Jeff Bezos famously said that your personal brand is what people say about you when you’re not in the room. For the executives that you and I usually meet in our talent search work, it’s very true. How do you see personal branding when it relates to executive careers?
Els De Cremer
If you think about personal branding and analyse why it is essential and why it is relevant, you start to understand the power personal branding holds. Telling a story as an executive, in your own, unique way really makes you stand out. And in our transparent, digitized world it becomes highly visible.
A personal brand is an excellent vehicle for your authentic story. It’s not about creating a nice image for yourself with smoke and mirrors; it must relate to who you are, what you stand for, your values, and how you have evolved through personal experience.
Take the example of Jim Fitterling, the current CEO of Dow Chemical. He became the CEO in 2018. Years before, as he rose through the ranks of Dow, he used the National Coming Out Day in the US to make public the fact that he is gay. Today, we might all say, “So what?”. However, the chemical industry is inherently conservative, so this was a unique event. Jim continued to build his personal story in his very authentic way – directly linked to who he is. He doesn’t just communicate the diversity message, he is seen to be taking action on diversity, inclusion, and equality. When you hear Jim speak on any occasion, you are certain that statements about diversity, inclusion and equality will be part of what he has to say. His authentic story has not only strengthened his personal brand, but also reaped many benefits for Dow, positioning it as a company where these things matter.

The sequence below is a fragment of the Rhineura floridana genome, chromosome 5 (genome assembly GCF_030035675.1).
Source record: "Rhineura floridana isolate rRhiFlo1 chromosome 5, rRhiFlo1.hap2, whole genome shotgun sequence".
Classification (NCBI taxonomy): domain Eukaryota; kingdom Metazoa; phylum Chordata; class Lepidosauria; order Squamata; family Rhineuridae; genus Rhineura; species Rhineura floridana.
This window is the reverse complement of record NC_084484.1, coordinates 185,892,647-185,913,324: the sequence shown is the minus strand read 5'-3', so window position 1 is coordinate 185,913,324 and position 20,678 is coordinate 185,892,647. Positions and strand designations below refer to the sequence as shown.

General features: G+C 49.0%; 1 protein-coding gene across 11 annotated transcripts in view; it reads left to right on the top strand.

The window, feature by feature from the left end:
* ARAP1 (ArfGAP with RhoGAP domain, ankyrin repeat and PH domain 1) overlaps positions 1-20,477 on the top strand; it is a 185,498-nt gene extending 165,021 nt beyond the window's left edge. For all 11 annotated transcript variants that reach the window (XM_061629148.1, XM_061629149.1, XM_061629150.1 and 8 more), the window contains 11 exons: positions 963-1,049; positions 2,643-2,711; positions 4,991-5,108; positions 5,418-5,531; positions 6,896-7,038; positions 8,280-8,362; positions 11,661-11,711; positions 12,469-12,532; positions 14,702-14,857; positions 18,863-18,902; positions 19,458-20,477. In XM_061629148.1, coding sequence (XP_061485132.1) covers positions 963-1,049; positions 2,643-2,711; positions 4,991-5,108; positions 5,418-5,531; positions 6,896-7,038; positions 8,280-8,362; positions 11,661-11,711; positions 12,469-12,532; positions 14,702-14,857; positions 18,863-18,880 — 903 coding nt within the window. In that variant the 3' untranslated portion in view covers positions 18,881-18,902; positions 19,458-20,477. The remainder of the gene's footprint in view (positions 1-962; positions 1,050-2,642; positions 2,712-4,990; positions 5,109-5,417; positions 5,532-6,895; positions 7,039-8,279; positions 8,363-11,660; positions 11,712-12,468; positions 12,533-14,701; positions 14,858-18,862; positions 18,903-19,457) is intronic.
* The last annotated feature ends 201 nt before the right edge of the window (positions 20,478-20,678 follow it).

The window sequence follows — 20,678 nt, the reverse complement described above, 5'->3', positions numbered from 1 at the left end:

Another example is Solvay. When the board decided to recruit their new CEO, they had a clear mission: reform Solvay, bring it up to date as a company and ensure it becomes more customer centric.
Eventually, Solvay recruited Ilham Kadri, who has been actively building her personal brand. She’s very different from the typical executive. With her Moroccan roots, and as a woman, she had to overcome a lot of obstacles to get to a senior position. Diversity was already a part of her story that she could combine with customer-centricity. From the broader business community to customers and suppliers, she created a natural dynamic. By choosing her, the company’s message to the market was “the new Solvay means business”.
Having a valuable and authentic story to tell influences the type of talent you attract, how you do business and how you are positioned in the market. Your story has a natural ripple effect, it impacts everything you do within the industry. Jim Fitterling and Ilham Kadri are great examples of how a leader with a personal brand, who is authentic, can stand-out.
Interested in communicating your personal brand? Get in touch with Borderless today!